Attention Democrats: Don't Be Fooled, Bowles-Simpson Plan=Ryan Budget-Lite
April 13, 2011 - 1:13pm ET
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Liberals don't like the prospect of the Bowles-Simpson plan becoming the starting point of deficit reduction talks, because it is too centrist to offer Democrats a strong bargaining hand. But if you look more closely, it's far worse than that. Bowles-Simpson is Ryan-lite.
Their plans fit together like two pieces of a jigsaw puzzle. Where one skirts the specifics, the other fills in. Bowles-Simpson would cap health care costs but proposes few specific ways of doing it. Ryan fills in the specifics with his plan to voucherize Medicare and block-grant Medicaid.
On Social Security, Bowles-Simpson have a very detailed, very unbalanced, and very regressive plan. Contrary to the hopeful spin of some liberal bloggers, who claim it would at least increase benefits for the poor, their Social Security reforms would cut benefits for 60% of the very poorest workers. Click here, here, or here for a complete breakdown of their plan.
Ryan sidesteps specific Social Security proposals, showering praise on Bowles-Simpson instead, claiming them as a model for Social Security "reform." It's as if Bowles and Simpson saved him the trouble of having to do it himself.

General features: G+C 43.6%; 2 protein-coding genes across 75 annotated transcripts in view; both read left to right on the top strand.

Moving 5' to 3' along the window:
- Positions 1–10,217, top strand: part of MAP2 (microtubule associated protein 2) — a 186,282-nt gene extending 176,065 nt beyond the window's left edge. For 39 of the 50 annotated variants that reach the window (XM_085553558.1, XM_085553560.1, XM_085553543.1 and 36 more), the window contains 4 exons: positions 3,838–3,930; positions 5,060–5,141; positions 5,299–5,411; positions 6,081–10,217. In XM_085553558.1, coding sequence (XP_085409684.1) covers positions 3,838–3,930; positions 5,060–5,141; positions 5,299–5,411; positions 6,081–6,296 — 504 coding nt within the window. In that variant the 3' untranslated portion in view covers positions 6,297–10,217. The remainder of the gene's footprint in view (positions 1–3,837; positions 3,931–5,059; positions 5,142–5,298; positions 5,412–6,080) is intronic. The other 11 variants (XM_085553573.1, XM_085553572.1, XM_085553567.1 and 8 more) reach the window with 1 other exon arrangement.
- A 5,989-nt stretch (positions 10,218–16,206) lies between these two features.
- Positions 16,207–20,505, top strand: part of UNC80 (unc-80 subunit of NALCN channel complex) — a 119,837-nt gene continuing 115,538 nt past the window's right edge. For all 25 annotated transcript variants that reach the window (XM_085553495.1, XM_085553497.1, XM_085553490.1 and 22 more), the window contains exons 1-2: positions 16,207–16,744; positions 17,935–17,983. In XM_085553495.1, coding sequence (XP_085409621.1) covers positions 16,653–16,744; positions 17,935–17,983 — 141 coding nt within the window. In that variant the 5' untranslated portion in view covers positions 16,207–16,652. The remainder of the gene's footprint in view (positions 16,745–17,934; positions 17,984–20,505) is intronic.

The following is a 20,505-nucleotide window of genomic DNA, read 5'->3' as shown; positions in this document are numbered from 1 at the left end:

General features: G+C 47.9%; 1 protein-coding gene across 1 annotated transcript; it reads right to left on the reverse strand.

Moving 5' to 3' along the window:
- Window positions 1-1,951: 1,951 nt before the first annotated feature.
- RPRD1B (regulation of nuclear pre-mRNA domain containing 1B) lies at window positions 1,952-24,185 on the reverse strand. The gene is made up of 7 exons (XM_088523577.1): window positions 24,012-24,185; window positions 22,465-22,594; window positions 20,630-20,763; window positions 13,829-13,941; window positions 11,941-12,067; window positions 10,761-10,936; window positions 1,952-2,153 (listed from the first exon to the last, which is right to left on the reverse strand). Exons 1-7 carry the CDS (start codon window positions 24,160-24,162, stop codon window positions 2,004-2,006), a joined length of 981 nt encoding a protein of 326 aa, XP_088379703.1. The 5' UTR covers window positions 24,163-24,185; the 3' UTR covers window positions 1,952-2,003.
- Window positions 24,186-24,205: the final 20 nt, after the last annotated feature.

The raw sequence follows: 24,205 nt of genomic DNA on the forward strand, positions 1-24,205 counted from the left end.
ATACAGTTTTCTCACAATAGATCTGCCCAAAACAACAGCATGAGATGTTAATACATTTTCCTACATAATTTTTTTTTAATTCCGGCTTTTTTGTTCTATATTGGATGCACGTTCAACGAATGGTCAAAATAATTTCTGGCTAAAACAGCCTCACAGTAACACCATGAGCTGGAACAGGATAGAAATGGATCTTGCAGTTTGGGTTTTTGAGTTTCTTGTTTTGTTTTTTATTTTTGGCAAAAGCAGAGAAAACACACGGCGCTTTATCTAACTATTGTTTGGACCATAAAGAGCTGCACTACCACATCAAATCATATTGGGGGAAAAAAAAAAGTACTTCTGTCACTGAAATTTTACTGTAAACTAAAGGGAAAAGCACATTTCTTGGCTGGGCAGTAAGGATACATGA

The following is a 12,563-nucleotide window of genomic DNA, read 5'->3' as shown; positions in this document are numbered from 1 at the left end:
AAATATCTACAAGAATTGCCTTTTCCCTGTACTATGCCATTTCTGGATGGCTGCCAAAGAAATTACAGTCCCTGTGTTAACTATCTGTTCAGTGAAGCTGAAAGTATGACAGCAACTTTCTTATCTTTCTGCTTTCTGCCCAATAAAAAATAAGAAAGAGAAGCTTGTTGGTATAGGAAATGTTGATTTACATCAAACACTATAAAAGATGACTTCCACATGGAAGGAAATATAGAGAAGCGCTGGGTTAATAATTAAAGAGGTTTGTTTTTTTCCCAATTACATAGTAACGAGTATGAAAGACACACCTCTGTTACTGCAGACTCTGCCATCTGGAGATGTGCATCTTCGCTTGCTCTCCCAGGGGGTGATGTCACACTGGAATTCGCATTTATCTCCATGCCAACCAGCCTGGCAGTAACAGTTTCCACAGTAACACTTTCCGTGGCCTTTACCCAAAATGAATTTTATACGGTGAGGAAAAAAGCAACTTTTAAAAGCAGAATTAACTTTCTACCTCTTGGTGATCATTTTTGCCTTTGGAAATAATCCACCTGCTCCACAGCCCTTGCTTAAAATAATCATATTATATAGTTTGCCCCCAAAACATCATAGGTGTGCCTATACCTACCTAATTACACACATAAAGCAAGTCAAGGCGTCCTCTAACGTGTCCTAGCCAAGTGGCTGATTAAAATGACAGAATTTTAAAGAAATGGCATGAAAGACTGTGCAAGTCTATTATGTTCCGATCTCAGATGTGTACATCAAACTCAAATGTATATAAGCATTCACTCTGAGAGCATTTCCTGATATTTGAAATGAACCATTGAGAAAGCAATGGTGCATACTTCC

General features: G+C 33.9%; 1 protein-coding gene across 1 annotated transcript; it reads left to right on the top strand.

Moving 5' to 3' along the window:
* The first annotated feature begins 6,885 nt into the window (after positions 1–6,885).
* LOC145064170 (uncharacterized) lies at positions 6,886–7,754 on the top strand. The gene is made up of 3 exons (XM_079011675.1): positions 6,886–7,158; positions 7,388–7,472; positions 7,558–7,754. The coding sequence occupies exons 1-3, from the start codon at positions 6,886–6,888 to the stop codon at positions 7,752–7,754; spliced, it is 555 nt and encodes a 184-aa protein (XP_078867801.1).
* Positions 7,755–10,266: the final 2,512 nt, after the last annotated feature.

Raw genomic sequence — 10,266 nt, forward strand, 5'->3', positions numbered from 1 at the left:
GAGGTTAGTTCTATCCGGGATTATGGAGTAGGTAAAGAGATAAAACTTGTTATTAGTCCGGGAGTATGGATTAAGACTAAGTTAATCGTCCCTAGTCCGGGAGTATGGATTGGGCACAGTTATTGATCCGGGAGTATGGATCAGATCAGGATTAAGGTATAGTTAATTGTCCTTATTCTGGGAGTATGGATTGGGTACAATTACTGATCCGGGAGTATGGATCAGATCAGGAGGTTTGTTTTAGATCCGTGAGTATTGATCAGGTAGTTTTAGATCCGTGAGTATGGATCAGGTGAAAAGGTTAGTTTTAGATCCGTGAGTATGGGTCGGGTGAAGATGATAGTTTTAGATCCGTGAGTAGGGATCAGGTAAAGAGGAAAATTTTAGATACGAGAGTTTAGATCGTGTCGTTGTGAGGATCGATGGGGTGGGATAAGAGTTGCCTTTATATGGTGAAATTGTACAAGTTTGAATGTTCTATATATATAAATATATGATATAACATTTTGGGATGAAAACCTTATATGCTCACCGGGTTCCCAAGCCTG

In turn, Bowles and Simpson had some kind words about Ryan to say themselves. They called his budget "a serious, honest, straightforward approach to addressing our nation's enormous fiscal challenges," and specifically praised him for including a "process for Social Security reform in his budget to set the program on sound footing." Their minor, slap-on-the-wrist caveat that he should have offered more revenue increases is buried at the bottom of their press release praising him. The implication is, "It's not ideal, but we'd live with it."
The remaining features of the Bowles-Simpson plan recommendations that supposedly make it more "balanced" than Ryan's budget are either so paltry as to be laughable, rely on pure political fantasy, or would fall disproportionately on the middle class.
• Laughable defense cuts: They recommend a little more than $100 billion in cuts in defense spending over ten years. Gates already has implemented $100 billion in cuts. They come nowhere near close to Barney Frank and Ron Paul's nearly $1 trillion in cuts.
• Reagan-style tax reform: They'd reduce income tax rates and make up the difference by closing loopholes. This is the same logic Reagan used to cut taxes in the mid-80s: "Flatten the rates, broaden the base." It resulted in net revenue decreases, because wealthy individuals and corporations sent armies of tax lawyers to create new loopholes and defend existing ones. What reason do we have to think it would work differently now? Maybe the milquetoast nature of the tax proposals is why guys like Tom Coburn signed on to begin with. Explaining his vote for the plan, Coburn called the tax part of the Bowles-Simpson plan, "Reagan on steroids"
• Middle class tax hikes: For example, revoking the mortgage interest deduction, and raising taxes on gasoline, while good policy, would fall on middle class homeowners and consumers at a time when they are already unprecedented financial stress.
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